HomeEnvironmentMore than $100,000 awarded for salmon conservation projects in P.E.I.

More than $100,000 awarded for salmon conservation projects in P.E.I.

The Atlantic Salmon Conservation Foundation (ASCF) has awarded $107,317 to six separate conservation projects in Prince Edward Island this summer.

Souris and Area Branch of the P.E.I. Wildlife Federation received $26,500 for the last year of a three-year project designed to help increase Atlantic salmon in Northeastern P.E.I., while the Abegweit Conservation Society got $12,475 for the second phase of the Midgell River Salmon Habitat Rehabilitation, Protection and Conservation program.

The Abegweit Conservation Society will use a $29,000 grant to examine the P.E.I. Genetically Distinct Salmon Population Evaluation, including habitat assessment, rehabilitation and conservation. The Central Queens Branch of the P.E.I. Wildlife Federation received $26,842 for the restoration and enhancement of Atlantic Salmon Habitat on the West and Clyde Rivers.

Meanwhile, the Morell River Management Cooperative Limited received $7,500 for Habitat Restoration and Management of Atlantic Salmon in the St. Peter’s Bay Drainage Basins. Finally, the Richmond Bay Watershed Association Inc. got $5,000 for the second year of the Healthy Watersheds: A Sustainable Balance program.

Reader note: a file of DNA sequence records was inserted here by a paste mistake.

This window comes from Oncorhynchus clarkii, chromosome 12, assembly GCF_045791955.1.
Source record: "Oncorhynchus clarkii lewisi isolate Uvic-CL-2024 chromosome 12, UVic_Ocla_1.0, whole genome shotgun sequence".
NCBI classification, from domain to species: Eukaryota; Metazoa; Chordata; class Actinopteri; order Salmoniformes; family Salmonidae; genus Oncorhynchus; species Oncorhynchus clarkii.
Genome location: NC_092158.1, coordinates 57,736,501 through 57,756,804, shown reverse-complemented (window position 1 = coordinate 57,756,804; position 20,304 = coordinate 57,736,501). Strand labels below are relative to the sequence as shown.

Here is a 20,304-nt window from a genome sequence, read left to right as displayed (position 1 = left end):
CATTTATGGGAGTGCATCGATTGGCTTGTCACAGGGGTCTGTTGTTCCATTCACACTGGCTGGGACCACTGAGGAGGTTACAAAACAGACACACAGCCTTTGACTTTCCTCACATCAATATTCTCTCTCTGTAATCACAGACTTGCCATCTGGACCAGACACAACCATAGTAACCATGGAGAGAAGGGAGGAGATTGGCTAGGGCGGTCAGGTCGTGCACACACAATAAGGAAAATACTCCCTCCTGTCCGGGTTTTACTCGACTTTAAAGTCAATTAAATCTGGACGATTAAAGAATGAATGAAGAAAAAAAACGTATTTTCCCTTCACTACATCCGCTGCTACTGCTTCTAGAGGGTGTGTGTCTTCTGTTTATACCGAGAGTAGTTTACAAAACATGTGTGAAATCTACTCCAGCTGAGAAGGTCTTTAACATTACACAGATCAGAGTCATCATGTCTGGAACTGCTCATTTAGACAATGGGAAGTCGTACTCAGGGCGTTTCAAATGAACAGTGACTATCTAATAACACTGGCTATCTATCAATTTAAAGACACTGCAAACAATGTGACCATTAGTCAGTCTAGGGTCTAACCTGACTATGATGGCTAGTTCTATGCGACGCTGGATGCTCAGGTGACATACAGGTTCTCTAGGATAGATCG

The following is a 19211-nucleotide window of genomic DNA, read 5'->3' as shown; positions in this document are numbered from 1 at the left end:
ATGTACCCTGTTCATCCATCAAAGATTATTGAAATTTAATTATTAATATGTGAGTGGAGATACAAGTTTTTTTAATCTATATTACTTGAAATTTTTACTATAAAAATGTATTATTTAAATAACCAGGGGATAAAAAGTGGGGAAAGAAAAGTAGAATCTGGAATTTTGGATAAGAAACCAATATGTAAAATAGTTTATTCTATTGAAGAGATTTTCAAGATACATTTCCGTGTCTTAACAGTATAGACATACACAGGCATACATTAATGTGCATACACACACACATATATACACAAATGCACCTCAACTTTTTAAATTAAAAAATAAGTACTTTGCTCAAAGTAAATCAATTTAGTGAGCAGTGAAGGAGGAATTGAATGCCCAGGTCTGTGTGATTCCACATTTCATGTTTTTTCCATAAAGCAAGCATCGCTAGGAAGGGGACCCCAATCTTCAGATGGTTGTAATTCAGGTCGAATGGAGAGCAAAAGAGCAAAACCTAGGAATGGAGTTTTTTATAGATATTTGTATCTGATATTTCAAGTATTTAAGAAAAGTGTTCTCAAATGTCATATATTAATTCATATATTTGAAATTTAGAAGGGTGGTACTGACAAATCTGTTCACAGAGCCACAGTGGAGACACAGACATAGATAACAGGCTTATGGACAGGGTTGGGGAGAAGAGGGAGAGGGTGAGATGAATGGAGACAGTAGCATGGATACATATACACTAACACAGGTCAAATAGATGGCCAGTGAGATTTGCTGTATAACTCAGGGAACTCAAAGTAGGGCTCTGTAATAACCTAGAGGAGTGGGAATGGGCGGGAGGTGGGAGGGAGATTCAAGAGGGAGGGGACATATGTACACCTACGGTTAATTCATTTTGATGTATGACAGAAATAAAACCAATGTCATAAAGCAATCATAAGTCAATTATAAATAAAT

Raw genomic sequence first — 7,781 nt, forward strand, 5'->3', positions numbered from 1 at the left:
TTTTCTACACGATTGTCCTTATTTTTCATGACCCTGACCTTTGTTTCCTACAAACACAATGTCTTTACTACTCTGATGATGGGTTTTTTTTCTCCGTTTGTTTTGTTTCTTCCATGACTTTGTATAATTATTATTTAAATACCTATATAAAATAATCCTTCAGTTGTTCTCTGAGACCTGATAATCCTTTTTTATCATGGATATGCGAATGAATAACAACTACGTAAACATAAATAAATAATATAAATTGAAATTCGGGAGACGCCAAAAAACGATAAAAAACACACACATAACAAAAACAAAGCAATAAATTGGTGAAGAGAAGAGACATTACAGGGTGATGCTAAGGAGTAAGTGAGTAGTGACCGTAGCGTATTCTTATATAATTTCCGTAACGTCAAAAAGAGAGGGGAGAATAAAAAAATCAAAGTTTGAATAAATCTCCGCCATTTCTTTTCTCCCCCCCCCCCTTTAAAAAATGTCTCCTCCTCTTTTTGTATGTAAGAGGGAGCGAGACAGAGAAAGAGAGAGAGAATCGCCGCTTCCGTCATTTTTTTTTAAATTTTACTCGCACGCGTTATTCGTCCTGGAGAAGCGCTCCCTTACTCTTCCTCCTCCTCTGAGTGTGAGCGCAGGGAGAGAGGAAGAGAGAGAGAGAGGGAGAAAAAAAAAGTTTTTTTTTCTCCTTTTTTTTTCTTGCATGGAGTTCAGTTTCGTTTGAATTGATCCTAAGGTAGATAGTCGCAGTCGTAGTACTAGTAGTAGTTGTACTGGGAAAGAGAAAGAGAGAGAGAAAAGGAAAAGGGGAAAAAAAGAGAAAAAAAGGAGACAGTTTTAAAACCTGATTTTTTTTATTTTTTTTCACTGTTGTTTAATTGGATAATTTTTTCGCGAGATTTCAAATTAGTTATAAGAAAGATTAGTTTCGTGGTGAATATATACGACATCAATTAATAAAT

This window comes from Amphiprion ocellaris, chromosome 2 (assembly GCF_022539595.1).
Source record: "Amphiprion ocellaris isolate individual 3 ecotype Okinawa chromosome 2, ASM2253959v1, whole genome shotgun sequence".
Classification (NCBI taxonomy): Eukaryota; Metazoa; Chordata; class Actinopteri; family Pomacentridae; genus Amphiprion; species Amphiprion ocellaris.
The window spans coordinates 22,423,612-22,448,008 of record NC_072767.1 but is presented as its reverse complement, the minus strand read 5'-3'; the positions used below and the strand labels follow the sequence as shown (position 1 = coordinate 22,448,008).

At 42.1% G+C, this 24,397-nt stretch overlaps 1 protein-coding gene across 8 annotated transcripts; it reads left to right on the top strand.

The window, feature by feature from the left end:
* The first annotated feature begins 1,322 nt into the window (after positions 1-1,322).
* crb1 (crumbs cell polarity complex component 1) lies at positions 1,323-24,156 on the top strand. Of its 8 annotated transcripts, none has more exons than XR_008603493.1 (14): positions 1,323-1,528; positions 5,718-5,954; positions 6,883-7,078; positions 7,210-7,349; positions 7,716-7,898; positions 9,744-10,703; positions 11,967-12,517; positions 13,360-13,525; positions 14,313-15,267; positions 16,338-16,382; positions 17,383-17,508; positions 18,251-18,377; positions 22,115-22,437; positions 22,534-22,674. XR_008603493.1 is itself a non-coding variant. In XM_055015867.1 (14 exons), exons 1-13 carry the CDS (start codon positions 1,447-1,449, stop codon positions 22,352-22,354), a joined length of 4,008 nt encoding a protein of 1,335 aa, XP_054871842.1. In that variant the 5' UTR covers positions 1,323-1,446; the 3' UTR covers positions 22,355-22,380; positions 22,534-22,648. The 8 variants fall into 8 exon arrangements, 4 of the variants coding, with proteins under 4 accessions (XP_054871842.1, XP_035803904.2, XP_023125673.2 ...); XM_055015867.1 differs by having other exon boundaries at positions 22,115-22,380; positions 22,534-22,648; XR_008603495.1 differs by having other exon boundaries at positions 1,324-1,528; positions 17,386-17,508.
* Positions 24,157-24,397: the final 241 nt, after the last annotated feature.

“This marks the 10th anniversary of the ASCF providing funding in the interests of Atlantic salmon conservation, so it’s especially satisfying to see our grants continue to help this greatest of fighting fish overcome the considerable challenges it faces. It’s great to be an ongoing part of the solution,” says Stephen Chase, the federation’s executive director.

Chase says more than 90 proposals were received this year in eastern Canada, of which 71 were approved. Chase says the variety of projects funded illustrates the far-reaching importance of wild Atlantic salmon conservation.

“By growing our endowment and funding multi-year projects in each province, the foundation also underlines an enduring commitment to the long-term preservation and growth of our fragile and vulnerable salmon stocks,” Chase says. “The Atlantic Salmon Conservation Foundation is now known as the reliable, established source of funds that conservationists and researchers turn to each year for support. This is a role we expect to continue to play well into our second decade and beyond.”

Funded with an initial endowment from the Government of Canada, plus the proceeds from partnership arrangements, sponsorships and donations from generous supporters, the foundation has created a trust fund to promote and strengthen partnerships among groups working to conserve wild Atlantic salmon. Conservation projects and program administration are financed from interest earned by the trust fund.